You may be surprised to hear that exercise might actually reduce the number of flare-ups you experience throughout the year. Aim to get at least 30 minutes of aerobic activity every day at least five days a week. In fact, one study found that vigorous exercise such as running reduces inflammation in our bodies that can also reduce your risk for psoriasis and lessen the chances for an outbreak in those who already have psoriasis.
Eat a Mediterranean-Style Diet
Inflammation in our bodies can contribute to psoriasis flare-ups, so you’ll want to eat a diet that is rich in anti-inflammatories. This means, removing dairy, gluten, sugar, and alcohol, which can increase inflammation. Your diet should consist of olive oil, beans and legumes, nuts and seeds, seafood, and lean sources of protein, and fruits and vegetables.
If you are dealing with severe psoriasis flare-ups that don’t seem to be responding to your current treatment plan, or if you have concerns about your psoriasis symptoms, turn to our Peoria, AZ, dermatologist for answers. Call Advanced Desert Dermatology today at (623) 977-6700 to schedule an evaluation.
Have over-the-counter creams and ointments failed to help your psoriasis? Your Peoria, AZ, dermatologist, Dr. Vernon Mackey, offer treatments that may offer real relief.
Prescription medications can be helpful if your psoriasis doesn't improve after using drugstore products. Your Peoria skin doctor can prescribe a variety of prescription-strength medications that relieve itching and redness and reduce the formation of unattractive scales. Retinoids, the same medications used to treat acne and minimize signs of aging, can also decrease inflammation caused by psoriasis. Corticosteroids may be prescribed to control itching, swelling and redness and also slow cell turnover, improving the appearance of your skin.
Your dermatologist might also recommend a vitamin D cream that flattens lesions, slows skin growth and relieves itching, or may prescribe Anthralin, a medication that makes your skin smoother and also slows cell turnover and growth. If unsightly scales are an issue, salicylic acid can be used to prevent or reduce scale formation and increase shedding of the scales. Topical medications may be used in conjunction with other treatments.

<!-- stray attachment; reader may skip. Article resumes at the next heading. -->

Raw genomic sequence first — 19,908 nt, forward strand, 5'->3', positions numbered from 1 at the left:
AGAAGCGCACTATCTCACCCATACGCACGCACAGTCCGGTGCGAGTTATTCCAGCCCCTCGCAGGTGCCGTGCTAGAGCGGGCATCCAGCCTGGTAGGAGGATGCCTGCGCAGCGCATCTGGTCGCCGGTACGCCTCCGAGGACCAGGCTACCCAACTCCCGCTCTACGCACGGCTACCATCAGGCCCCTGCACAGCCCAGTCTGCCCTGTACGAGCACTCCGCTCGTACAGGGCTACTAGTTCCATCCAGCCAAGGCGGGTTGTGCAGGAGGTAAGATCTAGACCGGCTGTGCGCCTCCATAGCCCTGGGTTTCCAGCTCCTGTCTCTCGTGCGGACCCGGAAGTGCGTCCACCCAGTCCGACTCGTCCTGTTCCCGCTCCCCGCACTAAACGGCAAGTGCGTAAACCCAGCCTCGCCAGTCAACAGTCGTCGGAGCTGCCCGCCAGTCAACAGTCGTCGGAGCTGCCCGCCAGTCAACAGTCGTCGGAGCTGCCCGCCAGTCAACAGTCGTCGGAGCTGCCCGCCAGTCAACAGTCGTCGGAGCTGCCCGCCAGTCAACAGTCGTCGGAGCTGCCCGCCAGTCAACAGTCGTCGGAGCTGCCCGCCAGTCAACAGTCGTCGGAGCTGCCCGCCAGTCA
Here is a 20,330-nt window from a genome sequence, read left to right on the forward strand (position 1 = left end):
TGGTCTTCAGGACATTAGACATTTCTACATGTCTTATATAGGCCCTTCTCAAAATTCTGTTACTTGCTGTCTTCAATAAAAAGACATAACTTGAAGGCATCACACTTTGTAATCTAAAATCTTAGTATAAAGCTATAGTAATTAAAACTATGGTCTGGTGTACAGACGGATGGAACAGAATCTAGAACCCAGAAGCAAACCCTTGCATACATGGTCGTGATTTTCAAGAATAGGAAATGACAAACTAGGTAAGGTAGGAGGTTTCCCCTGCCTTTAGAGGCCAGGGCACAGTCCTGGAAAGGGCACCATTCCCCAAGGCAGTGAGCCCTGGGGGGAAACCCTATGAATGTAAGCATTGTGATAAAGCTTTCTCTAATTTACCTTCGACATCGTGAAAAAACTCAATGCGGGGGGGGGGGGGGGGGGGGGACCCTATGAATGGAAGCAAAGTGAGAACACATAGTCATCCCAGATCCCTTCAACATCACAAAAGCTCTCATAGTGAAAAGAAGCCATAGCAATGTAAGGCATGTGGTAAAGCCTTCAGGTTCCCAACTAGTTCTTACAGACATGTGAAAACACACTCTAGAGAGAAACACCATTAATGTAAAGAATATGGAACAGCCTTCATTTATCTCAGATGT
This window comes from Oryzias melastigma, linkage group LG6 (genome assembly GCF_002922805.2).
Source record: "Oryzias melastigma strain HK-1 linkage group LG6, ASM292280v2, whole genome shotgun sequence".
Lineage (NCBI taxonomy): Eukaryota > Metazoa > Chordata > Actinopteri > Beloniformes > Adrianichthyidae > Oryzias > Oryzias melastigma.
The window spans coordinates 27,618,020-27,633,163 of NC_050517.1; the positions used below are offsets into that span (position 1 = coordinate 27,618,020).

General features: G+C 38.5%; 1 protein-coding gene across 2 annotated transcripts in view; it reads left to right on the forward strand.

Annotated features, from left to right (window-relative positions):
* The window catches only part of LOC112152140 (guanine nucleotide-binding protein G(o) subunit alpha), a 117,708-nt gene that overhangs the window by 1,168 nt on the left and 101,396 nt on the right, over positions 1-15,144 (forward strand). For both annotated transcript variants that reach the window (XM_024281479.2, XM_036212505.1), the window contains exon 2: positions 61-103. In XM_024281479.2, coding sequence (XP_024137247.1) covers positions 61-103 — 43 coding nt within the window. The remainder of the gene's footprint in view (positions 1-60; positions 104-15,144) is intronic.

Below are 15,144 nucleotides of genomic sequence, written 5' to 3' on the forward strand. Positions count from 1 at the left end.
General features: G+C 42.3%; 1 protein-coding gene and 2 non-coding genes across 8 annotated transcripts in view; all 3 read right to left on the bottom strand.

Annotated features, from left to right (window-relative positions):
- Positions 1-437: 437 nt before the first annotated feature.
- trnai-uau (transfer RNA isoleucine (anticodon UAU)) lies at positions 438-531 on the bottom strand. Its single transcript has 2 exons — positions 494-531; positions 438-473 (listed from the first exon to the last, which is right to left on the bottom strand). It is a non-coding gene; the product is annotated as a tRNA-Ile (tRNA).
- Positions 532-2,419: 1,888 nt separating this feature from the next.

Exposure to Ultraviolet A (UVA) or Ultraviolet B (UVB) lights may also decrease inflammation and scaling and decrease cell turnover time. Light treatment can be helpful whether you have small patches of psoriasis or your plaques occur over a large area. In some cases, UVA or UVB treatment may be combined with a light-sensitive medication or coal tar. Excimer laser treatment may also be beneficial in decreasing inflammation and scales. Laser beams only target areas of your skin affected by psoriasis and don't damage healthy skin.
Injected and oral medications
If these treatments don't adequately control your skin condition, your dermatologist may recommend injected or oral medications, including biologics, methotrexate, cyclosporine, or acitretin. It's important to follow your doctor's instructions precisely when taking these medications, as they can cause serious side effects in some people. Although the medications can be very helpful, you may not notice a change in your psoriasis for a few months.
Don't let psoriasis control your life! Call your Peoria, AZ, dermatologist, Dr. Vernon Mackey, at (623) 977-6700 to schedule an appointment.
What is Psoriasis?
Have you been experiencing bumpy, white-scale-topped patches of red skin erupting over certain parts of your body? These itchy, sometimes painful plaques could be the result of an undiagnosed case of psoriasis. Although this skin disorder does not have a cure, there are several treatment options that can lead to symptom relief. Read on to learn more about psoriasis and how your local dermatologist can help!
The Background on Psoriasis